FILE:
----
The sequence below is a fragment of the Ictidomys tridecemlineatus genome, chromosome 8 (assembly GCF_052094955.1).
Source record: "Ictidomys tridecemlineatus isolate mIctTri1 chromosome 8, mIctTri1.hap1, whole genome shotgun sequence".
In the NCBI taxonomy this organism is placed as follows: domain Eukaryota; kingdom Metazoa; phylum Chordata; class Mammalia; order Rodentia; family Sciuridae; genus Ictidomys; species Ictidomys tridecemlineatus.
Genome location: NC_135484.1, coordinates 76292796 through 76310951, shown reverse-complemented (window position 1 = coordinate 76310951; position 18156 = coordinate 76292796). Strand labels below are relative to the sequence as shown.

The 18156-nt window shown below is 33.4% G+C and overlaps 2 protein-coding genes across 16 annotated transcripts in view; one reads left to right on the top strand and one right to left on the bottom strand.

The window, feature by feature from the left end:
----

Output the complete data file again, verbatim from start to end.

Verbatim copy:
The sequence below is a fragment of the Ictidomys tridecemlineatus genome, chromosome 8 (assembly GCF_052094955.1).
Source record: "Ictidomys tridecemlineatus isolate mIctTri1 chromosome 8, mIctTri1.hap1, whole genome shotgun sequence".
In the NCBI taxonomy this organism is placed as follows: domain Eukaryota; kingdom Metazoa; phylum Chordata; class Mammalia; order Rodentia; family Sciuridae; genus Ictidomys; species Ictidomys tridecemlineatus.
Genome location: NC_135484.1, coordinates 76292796 through 76310951, shown reverse-complemented (window position 1 = coordinate 76310951; position 18156 = coordinate 76292796). Strand labels below are relative to the sequence as shown.

The 18156-nt window shown below is 33.4% G+C and overlaps 2 protein-coding genes across 16 annotated transcripts in view; one reads left to right on the top strand and one right to left on the bottom strand.

The window, feature by feature from the left end: